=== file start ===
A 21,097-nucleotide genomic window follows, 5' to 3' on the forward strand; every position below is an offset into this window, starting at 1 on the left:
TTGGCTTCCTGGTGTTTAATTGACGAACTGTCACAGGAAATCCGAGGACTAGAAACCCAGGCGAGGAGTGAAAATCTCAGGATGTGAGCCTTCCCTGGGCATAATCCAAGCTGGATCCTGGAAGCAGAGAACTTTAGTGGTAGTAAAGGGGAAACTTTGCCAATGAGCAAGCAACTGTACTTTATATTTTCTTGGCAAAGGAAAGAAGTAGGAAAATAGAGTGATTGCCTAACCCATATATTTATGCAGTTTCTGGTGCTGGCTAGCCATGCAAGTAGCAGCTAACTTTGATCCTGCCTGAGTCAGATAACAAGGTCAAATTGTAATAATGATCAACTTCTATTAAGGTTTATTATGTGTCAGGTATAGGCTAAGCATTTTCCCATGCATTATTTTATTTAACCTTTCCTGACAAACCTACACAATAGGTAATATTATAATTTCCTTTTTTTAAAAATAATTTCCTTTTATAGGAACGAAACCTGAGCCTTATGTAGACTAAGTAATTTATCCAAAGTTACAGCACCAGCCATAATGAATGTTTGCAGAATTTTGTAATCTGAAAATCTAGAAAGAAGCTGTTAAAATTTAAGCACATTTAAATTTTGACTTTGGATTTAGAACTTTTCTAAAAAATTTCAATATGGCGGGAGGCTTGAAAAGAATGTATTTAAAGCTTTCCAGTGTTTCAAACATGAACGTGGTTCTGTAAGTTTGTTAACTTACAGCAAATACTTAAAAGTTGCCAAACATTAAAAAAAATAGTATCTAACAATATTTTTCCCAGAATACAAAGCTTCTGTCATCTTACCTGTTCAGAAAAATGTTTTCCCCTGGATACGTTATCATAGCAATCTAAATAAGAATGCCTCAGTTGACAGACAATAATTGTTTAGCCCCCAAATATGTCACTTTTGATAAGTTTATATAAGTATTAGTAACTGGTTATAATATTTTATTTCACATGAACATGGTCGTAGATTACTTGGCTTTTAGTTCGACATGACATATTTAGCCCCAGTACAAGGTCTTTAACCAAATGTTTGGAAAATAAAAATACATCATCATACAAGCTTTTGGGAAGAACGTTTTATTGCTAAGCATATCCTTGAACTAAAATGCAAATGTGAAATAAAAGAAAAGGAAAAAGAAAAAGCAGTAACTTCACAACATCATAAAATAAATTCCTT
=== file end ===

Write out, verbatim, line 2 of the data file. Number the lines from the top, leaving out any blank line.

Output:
TTGGCTTCCTGGTGTTTAATTGACGAACTGTCACAGGAAATCCGAGGACTAGAAACCCAGGCGAGGAGTGAAAATCTCAGGATGTGAGCCTTCCCTGGGCATAATCCAAGCTGGATCCTGGAAGCAGAGAACTTTAGTGGTAGTAAAGGGGAAACTTTGCCAATGAGCAAGCAACTGTACTTTATATTTTCTTGGCAAAGGAAAGAAGTAGGAAAATAGAGTGATTGCCTAACCCATATATTTATGCAGTTTCTGGTGCTGGCTAGCCATGCAAGTAGCAGCTAACTTTGATCCTGCCTGAGTCAGATAACAAGGTCAAATTGTAATAATGATCAACTTCTATTAAGGTTTATTATGTGTCAGGTATAGGCTAAGCATTTTCCCATGCATTATTTTATTTAACCTTTCCTGACAAACCTACACAATAGGTAATATTATAATTTCCTTTTTTTAAAAATAATTTCCTTTTATAGGAACGAAACCTGAGCCTTATGTAGACTAAGTAATTTATCCAAAGTTACAGCACCAGCCATAATGAATGTTTGCAGAATTTTGTAATCTGAAAATCTAGAAAGAAGCTGTTAAAATTTAAGCACATTTAAATTTTGACTTTGGATTTAGAACTTTTCTAAAAAATTTCAATATGGCGGGAGGCTTGAAAAGAATGTATTTAAAGCTTTCCAGTGTTTCAAACATGAACGTGGTTCTGTAAGTTTGTTAACTTACAGCAAATACTTAAAAGTTGCCAAACATTAAAAAAAATAGTATCTAACAATATTTTTCCCAGAATACAAAGCTTCTGTCATCTTACCTGTTCAGAAAAATGTTTTCCCCTGGATACGTTATCATAGCAATCTAAATAAGAATGCCTCAGTTGACAGACAATAATTGTTTAGCCCCCAAATATGTCACTTTTGATAAGTTTATATAAGTATTAGTAACTGGTTATAATATTTTATTTCACATGAACATGGTCGTAGATTACTTGGCTTTTAGTTCGACATGACATATTTAGCCCCAGTACAAGGTCTTTAACCAAATGTTTGGAAAATAAAAATACATCATCATACAAGCTTTTGGGAAGAACGTTTTATTGCTAAGCATATCCTTGAACTAAAATGCAAATGTGAAATAAAAGAAAAGGAAAAAGAAAAAGCAGTAACTTCACAACATCATAAAATAAATTCCTT